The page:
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Assad ISIS

A No-Fly Zone Would Hurt Both Assad and ISIS

Veton Surroi | Posted 09.15.2014 | World
Veton Surroi

The Free Syrian Army, caught between the al-Assad air forces and the Islamic State group's territorial expansion, will benefit directly from an air campaign that is simultaneously against ISIS but does not allow any other air military activity.

Can a Coalition of Rivals Fight ISIS?

Shashank Joshi | Posted 09.08.2014 | World
Shashank Joshi

The nations opposed to ISIS are strange bedfellows -- the United States, its Arab allies, and NATO member Turkey as well as Iran and its ally Syria. Together, a coalition of these rivals would include almost all of the region's combat power, both Sunni and Shia nations. ISIS would be surrounded on every side. Yet such a coalition is unlikely to emerge.

Sabrina Siddiqui

Would The U.S. Have To Partner With Assad To Eliminate ISIS In Syria?

HuffingtonPost.com | Sabrina Siddiqui | Posted 09.04.2014 | Politics

WASHINGTON -- As President Barack Obama weighs airstrikes in Syria against the Islamic State (ISIS), he may soon have to grapple with the possibility...

America Cannot Defeat ISIS by Aligning with Dictators Because the Two Exist in Symbiosis

Rula Jebreal | Posted 08.28.2014 | World
Rula Jebreal

Extremists benefit from the climate of oppression created dictators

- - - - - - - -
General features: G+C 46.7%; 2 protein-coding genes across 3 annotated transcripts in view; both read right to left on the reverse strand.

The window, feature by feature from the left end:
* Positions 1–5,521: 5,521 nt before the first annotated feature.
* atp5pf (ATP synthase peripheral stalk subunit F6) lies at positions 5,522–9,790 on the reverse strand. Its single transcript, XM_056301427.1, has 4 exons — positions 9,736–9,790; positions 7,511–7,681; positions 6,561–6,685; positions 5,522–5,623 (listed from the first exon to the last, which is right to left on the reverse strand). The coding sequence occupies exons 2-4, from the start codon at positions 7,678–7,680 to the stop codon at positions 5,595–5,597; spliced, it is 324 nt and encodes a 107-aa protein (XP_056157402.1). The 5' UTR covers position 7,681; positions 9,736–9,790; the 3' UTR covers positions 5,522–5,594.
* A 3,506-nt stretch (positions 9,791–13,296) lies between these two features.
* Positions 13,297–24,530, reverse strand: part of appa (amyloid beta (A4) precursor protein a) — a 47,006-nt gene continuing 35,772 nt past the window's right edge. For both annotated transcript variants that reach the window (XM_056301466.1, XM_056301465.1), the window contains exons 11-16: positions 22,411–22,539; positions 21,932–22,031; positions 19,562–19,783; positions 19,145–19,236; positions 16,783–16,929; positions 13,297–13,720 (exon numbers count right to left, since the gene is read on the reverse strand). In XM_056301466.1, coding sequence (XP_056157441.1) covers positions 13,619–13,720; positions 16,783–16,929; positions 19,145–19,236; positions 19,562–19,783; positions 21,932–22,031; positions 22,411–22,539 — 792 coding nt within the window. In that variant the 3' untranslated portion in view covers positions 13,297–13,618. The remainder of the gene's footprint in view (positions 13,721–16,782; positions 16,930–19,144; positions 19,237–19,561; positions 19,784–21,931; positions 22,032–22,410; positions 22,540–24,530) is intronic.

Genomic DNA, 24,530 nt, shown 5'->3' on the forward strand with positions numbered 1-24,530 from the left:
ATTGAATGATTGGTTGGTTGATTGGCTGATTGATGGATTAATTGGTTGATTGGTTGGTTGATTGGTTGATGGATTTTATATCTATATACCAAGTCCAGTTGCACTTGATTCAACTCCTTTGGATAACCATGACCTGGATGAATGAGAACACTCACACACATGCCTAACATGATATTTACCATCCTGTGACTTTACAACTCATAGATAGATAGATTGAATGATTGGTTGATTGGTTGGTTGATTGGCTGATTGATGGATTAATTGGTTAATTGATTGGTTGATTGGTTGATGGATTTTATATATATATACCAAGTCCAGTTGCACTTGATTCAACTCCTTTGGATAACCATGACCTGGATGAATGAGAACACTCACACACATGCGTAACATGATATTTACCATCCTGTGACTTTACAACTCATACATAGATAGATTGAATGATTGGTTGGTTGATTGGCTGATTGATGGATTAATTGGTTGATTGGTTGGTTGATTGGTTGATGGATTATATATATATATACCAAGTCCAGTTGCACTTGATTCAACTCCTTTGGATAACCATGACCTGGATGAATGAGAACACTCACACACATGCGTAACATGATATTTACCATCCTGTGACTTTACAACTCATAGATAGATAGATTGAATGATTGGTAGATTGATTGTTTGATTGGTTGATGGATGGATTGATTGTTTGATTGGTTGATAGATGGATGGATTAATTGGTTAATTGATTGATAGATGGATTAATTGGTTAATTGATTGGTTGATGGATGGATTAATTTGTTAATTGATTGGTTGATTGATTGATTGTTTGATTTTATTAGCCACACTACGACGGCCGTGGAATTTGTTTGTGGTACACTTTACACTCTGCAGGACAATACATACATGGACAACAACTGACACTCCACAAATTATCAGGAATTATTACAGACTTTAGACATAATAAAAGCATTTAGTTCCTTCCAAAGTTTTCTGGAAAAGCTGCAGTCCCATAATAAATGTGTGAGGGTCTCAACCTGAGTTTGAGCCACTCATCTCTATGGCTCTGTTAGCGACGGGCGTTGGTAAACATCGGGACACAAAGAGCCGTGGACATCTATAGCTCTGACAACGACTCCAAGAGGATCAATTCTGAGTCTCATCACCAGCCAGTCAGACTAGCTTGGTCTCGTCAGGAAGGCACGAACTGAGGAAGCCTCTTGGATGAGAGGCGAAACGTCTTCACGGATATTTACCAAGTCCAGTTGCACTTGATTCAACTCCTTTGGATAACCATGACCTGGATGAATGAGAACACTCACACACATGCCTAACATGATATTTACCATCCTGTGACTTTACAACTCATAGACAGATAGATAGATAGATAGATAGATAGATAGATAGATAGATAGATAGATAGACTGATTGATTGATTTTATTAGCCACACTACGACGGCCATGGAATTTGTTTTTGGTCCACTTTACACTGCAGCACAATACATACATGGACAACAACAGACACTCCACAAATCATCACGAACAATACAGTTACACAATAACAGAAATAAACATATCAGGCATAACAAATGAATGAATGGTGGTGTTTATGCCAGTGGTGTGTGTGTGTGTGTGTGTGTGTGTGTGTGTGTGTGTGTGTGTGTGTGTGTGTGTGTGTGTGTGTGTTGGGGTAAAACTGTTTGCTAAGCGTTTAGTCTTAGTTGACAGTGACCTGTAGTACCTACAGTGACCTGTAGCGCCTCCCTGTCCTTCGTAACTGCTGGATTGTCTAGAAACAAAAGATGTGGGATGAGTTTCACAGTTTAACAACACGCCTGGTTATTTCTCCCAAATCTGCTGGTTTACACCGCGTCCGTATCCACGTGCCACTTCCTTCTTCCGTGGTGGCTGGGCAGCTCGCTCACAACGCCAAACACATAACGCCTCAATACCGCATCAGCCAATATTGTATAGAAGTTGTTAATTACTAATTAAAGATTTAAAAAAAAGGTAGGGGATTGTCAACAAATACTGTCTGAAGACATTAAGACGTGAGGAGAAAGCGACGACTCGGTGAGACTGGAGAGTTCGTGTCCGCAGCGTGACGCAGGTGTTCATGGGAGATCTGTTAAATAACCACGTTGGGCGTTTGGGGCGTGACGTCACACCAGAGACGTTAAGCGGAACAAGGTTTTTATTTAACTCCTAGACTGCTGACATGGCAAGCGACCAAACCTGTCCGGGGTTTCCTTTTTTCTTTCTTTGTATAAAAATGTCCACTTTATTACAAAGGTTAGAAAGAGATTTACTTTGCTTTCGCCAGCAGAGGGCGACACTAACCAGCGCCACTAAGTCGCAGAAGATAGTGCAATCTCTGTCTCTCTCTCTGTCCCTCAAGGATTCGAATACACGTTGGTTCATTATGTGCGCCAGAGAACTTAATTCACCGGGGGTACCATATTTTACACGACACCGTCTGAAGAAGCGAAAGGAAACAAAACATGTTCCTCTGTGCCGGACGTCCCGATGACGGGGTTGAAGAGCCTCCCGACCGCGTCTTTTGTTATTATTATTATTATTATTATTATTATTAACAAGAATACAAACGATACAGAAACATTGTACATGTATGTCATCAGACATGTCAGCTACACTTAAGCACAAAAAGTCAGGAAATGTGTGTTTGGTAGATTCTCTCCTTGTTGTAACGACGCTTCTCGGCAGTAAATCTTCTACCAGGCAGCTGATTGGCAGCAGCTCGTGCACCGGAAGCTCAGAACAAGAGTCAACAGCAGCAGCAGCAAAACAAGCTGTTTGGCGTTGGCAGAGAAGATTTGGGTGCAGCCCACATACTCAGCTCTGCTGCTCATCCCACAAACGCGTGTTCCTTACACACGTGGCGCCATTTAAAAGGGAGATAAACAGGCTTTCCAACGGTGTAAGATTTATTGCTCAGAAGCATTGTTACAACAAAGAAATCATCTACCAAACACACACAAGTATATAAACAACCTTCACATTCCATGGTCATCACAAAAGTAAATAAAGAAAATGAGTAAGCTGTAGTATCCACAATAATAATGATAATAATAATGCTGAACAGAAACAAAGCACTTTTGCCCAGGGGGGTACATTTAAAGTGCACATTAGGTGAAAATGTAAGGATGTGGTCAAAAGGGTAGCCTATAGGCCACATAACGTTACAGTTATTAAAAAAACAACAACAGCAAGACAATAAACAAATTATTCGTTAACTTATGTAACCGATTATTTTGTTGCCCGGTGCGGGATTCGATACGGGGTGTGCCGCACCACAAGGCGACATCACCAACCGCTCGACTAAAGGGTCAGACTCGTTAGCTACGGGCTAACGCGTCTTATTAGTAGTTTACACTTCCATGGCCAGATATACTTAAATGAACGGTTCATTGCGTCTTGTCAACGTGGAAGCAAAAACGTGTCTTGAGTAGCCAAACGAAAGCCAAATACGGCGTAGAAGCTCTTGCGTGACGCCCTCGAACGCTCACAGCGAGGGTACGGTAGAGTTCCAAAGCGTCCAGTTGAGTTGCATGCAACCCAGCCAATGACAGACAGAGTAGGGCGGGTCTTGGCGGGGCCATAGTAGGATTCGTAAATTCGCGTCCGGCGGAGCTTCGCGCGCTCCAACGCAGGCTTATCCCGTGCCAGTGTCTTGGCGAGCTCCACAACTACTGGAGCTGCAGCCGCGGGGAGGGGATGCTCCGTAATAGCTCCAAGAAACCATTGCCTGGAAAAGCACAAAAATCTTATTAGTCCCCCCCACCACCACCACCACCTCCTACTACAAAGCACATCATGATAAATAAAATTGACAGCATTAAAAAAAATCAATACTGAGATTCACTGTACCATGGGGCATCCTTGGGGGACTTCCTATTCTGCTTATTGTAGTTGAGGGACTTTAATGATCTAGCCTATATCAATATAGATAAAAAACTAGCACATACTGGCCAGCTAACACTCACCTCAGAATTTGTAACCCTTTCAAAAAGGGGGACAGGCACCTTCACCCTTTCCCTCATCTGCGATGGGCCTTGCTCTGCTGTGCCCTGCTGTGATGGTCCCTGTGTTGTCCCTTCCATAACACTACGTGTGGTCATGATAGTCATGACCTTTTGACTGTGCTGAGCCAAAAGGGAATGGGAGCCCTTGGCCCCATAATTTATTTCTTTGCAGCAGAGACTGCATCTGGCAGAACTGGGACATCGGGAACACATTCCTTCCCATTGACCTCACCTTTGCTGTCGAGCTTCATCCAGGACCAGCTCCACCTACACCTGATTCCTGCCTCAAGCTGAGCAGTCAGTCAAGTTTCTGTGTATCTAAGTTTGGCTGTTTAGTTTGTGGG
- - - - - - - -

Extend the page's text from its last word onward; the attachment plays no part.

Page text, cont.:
Sam Stein

Counterterrorism Experts: U.S. Partnership With Assad May Be Necessary To Take Out ISIS

HuffingtonPost.com | Sam Stein | Posted 08.28.2014 | Politics

WASHINGTON -- Two former top military and counterterrorism officials said on Sunday that the United States should be prepared to start working with th...

Syrian Airstrikes Target Islamic State Militants

AP | RYAN LUCAS | Posted 08.17.2014 | World

BEIRUT (AP) — Syrian government warplanes pounded an Islamic State group stronghold as well as other towns controlled by the extremists, conducting ...

Why Triumphant Jihadis In Iraq Will Help Assad Crush Opposition In Aleppo

Noah Bonsey | Posted 09.20.2014 | World
Noah Bonsey

The world's most feared jihadi group, the Islamic State (ISIS), is parlaying its dramatic gains in Iraq into Syria. Already flush with cash and weapons, ISIS stands to receive another, invaluable windfall in Aleppo, Syria's largest city prior to the war. Regime forces there are on the verge of encircling opposition militants. Their success in doing so would benefit ISIS as much as it would Bashar al-Assad, throttling the more moderate rebel enemy both share.